corners are consumed, that should be op
posed. Live Stock Journal.
TERRITORIAL.
Moscow, I. T has had a season of races. .
Incendiaries are at work in Walla Walla.
The Seattle Herald is to issue a weekly edi
tion hereafter.
Inquiries are frequent in Walla Walla for
small houses.
Lieut. Benj. Hancock, a nephew ofGeneral
W. S. Hancock, died at Port Townsend, re
cently. Nine lots were sold one day at Medical
Lakes and still they claim there is no
"boom."
Tho Hat tie Moore Company left Walla
Walla owing $94. They were in straitened
circumstances.
A nostoffice has been established at Spring
field, Sp' kane county, and another one, at
Snipes, Yakima county.
Freicht is carried from Pendleton to Union
by team for two cents a pound, and teams are
hard to nna even at mat price.
Chas. Moore declined the nomination for
the legislature tendered him by the Republi
cans of Nez Perce county, Idaho.
The common council of Wslla Walla recent
ly passed a resolution censuring one of its
members for unparliamentary conduct.
A lady in Walla Walla gave birth to a child
that only weighed two pounds and fifteen
ounces. It is well and pertectiy lormea.
The Knights of Pythias parraded at Walla
Walla last week and attracted general atten
tion.
The lands of thelower Skagit overflowed
last June are said to be covered with a luxu
riant growth of green.
There will be a novelty running race at
Pendleton on the 2d of November; half mile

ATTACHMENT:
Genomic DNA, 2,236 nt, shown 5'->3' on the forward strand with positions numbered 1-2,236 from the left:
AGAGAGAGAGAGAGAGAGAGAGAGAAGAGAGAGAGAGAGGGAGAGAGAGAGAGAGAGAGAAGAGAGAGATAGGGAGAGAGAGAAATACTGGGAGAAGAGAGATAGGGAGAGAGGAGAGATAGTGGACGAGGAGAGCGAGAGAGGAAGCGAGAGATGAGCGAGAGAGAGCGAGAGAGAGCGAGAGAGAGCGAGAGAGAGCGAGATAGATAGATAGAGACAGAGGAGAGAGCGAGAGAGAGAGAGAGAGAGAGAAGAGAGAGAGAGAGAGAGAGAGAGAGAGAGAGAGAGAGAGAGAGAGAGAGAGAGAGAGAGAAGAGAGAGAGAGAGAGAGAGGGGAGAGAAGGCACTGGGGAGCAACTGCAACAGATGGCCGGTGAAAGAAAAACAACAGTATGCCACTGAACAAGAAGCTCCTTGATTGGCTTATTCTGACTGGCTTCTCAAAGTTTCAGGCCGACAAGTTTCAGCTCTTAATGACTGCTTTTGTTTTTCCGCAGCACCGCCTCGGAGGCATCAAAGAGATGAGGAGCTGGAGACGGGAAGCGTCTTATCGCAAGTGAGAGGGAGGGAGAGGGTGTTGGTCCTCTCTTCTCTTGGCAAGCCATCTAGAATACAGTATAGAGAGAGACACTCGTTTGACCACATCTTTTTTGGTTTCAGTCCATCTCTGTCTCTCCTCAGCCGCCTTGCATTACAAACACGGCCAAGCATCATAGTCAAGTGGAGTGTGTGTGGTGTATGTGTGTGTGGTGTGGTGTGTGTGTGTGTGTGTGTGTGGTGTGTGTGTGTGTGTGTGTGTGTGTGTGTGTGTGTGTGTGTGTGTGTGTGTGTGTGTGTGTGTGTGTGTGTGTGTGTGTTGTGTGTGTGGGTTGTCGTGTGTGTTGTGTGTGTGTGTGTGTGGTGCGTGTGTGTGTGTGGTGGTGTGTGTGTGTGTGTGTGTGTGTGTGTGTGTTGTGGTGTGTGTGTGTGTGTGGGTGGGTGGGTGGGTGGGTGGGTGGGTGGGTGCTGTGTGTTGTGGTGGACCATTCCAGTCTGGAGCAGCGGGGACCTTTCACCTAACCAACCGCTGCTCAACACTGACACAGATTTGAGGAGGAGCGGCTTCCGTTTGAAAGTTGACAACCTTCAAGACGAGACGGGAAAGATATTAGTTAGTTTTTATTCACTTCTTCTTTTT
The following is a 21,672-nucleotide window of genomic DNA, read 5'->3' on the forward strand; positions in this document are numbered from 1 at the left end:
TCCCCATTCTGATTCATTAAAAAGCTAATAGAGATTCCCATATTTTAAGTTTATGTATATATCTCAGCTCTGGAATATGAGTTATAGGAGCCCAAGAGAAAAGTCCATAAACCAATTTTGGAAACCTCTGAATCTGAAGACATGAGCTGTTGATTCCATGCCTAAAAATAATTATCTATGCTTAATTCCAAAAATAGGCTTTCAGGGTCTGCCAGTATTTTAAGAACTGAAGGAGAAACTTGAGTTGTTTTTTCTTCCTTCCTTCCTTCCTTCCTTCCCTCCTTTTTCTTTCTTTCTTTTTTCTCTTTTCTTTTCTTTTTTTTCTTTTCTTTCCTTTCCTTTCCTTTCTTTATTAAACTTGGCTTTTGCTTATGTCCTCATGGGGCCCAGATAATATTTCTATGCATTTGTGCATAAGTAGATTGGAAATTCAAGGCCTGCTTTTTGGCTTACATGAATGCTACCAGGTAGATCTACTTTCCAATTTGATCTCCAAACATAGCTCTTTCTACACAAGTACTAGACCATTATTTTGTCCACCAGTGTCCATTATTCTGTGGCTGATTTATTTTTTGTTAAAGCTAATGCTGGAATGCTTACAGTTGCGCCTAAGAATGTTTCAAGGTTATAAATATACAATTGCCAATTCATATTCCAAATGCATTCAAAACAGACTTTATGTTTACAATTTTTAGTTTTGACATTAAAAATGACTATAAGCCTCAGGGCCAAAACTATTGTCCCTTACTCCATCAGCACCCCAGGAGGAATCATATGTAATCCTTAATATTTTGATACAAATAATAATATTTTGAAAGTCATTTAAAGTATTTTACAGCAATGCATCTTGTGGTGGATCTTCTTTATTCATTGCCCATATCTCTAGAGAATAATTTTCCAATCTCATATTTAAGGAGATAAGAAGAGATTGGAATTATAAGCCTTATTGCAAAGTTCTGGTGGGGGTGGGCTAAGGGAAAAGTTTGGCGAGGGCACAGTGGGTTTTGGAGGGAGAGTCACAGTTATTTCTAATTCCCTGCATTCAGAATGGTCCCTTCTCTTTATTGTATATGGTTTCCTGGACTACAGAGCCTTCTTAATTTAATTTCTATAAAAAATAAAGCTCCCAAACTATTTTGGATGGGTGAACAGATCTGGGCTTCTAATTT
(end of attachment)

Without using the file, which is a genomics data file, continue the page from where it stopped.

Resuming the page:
dash tor ft purse of $300.
The real estate transactions in this section,
says the Walla Walla Union, placed on file at
the auriitors omce aurine me ween cnuiuu
Oct. 22d, aggregate 1 $35,143 10.
A bov who stole a horse recently in the
Walla Walla valley turns out to he an urchin
with a fortune, which he will inherit when he
becomes of age,
Walla Walla Democrat : The Herdio Coach
Company hive ordered from Philadelphia
three Herdio coaches and two coaches for use
on bur streets.
Peter Herdie and Philip Ritz, of Walla
Wallahave gone to Seattle to complete ar
rangements for the establishment of a line of
Herdie coaches in that city.
Reports from Pnyallup state that the hop
growers in im vauey hjpoi iuudiu uu iiuny
to sell their hop crop, and that more than one
half is being held for higher prices.
B. N. F. Davis, the Skacit hop grower,
raised 21 tons this vear from 19 acres. At 63
cents per pound, the present price, it will
bring $26,400. it pays to raise nops some
times.
A big hotel, to contain 100 bleeping rooms,
25 bath rooms, etc.. is said to be in content
illation at Olympia, construction to begin early
in the coming spring. A similar one is badly
needed in Walla Walla.
The Mellcal Lake Pre savs that the dry
house of Middaugh & Harwood caught fire
last week and came near destroying the en
H works. The drv room is somewhat in
lured and about 100 pounds of the powder
tost.
Mr. H. E. Lew informs the Seattle Tntelli
gencer that the run of fall salmon this season
is very large! He received yesterday about
twelve tons at his fishery, ihese mil, when
properly put up, bring good prices in the mar
kets of the world.
The man arrested near Pomeroy on suspi
cion of being :onnected with the Cummins
murder at New York Bar, got himself into
his present trouble by spending money lavisn
ly when it ws generally supposed that he had
none, juorai rreeze ontu your uiuusy.
Not content wilh bringing our mails from
tho East bv way ol Sacramento and rortiana,
savs the Walla Walla Uuion. they were yes
terday morning taken up to Dayton. If the
route agent had gone to Dayton and left us
our mails no harm would nave ueen aene.
Sneaking of its tonnage belonging exclu
sively to Seattle, the Intelligencer says: The
aggregate carrying capacity of the ocean
steamers laying on the wharves yesterday may
be stated at a trifle less than 10.000 tins.
Within less than a week tbres of the vessels
referred to will leave this port, carrying away
nearly 7,500 tons of coal. The Dskota, which